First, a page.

History Main / LostInTranslation

19th Sep '17 6:12:25 AM CosmicFerret
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* The dubbing of ''Series/TheBigBangTheory'' for Latin America has drawn heavy criticism for many reasons, but among others; simply disregarding the source material and making up jokes, using to many Mexican local expression (generally voice actor in dubbing tend to avoid that and use standard Spanish) and changing the meaning of some jokes apparently thinking that the Latino viewer is not going to get it. For example, when the guys bought a replica of the machine use in ''Film/{{The Time Machine|1960}}'', the Spanish dubbing change the jokes to make references to ''BackToTheFuture''. Like if no one in Latin America knows what The Time Machine is.

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* The dubbing of ''Series/TheBigBangTheory'' for Latin America has drawn heavy criticism for many reasons, but among others; simply disregarding the source material and making up jokes, using to many Mexican local expression (generally voice actor in dubbing tend to avoid that and use standard Spanish) and changing the meaning of some jokes apparently thinking that the Latino viewer is not going to get it. For example, when the guys bought a replica of the machine use in ''Film/{{The Time Machine|1960}}'', the Spanish dubbing change the jokes to make references to ''BackToTheFuture''.''Film/BackToTheFuture''. Like if no one in Latin America knows what The Time Machine is.
17th Sep '17 10:15:59 AM Pichu-kun
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* The English dub of ''VisualNovel/HigurashiWhenTheyCry'' doesn't translate the nicknames (for example "Kei-chan" is just "Keiichi"), which loses some of the significance of how the characters refer to each other.

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* The English dub of ''VisualNovel/HigurashiWhenTheyCry'' doesn't translate the nicknames (for example "Kei-chan" is just "Keiichi"), which loses some of the significance of how the characters refer to each other. Averted in the manga translation, which instead opted to keep the honorifics.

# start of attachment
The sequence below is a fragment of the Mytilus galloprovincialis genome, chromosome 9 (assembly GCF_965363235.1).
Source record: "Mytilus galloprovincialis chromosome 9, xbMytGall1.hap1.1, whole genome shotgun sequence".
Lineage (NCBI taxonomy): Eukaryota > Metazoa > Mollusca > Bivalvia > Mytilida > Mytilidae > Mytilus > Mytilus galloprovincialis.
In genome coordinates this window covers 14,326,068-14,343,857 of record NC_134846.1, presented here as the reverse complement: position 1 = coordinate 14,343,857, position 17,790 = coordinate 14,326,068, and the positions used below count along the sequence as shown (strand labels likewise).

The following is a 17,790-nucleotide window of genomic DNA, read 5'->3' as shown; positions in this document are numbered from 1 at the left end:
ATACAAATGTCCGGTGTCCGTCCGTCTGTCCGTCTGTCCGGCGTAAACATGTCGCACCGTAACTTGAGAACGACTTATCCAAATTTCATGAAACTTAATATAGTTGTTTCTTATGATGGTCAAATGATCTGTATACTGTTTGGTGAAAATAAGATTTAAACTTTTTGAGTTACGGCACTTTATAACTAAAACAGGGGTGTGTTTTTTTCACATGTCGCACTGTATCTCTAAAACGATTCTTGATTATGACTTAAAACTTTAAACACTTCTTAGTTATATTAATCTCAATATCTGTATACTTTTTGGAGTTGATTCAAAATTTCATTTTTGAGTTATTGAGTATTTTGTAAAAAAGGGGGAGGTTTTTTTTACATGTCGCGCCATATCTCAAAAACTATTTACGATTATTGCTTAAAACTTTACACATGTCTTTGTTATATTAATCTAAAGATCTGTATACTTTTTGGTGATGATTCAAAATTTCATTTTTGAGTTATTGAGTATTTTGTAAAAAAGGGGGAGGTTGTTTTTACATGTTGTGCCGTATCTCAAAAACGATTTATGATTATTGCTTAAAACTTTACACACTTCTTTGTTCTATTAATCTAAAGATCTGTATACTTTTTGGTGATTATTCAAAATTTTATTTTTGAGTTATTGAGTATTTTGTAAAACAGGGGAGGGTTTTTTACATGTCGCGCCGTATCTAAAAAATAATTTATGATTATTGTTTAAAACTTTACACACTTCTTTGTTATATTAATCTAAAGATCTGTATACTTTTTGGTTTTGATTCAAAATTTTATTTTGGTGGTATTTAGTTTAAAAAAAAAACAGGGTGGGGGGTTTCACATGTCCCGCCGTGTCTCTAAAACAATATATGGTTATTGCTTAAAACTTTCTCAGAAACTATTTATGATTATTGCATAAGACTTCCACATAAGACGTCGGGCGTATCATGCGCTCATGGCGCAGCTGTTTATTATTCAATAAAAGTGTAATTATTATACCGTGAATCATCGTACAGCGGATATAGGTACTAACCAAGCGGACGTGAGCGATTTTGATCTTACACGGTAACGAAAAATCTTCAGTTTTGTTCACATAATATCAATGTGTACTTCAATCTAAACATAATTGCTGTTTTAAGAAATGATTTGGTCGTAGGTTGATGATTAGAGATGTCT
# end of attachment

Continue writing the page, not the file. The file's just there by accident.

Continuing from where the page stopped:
5th Sep '17 6:16:09 AM C105
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** A RunningGag in ''Series/DoctorWho'' is people asking "[[TitleDrop Doctor Who?]]" whenever the main character introduces himself as the Doctor. In French, the series is still called "Doctor Who", but the question is translated literally as "Docteur Qui?", which not only loses the joke, but also sounds rather awkward in French (people would more likely ask "Doctor How?" or "Doctor of what?").
21st Aug '17 12:21:29 AM Nazo
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** ''VideoGame/TheLegendOfZeldaPhantomHourglass'' contains an island called [[ConsoleCameo Dee Ess Island]], which as the name suggests, looks exactly like a UsefulNotes/NintendoDS. However, the Spanish and French names for the island translate to "Island of Ess(es)". This is because in Spanish and French, the word "de" means "of", and apparently, "Dee" was translated as "de". This means that the island's name's pun is lost on the Spanish and French. The name is correctly translated in the New World versions of Spanish and French, perhaps because Nintendo of America handles translations for all of North and Latin America. Italian belongs to the same language family as Spanish and French, but the name was translated properly in that language, making a clever pun ("Diesse" sounds both like "DS" and "di Esse", "of Ess" in Italian).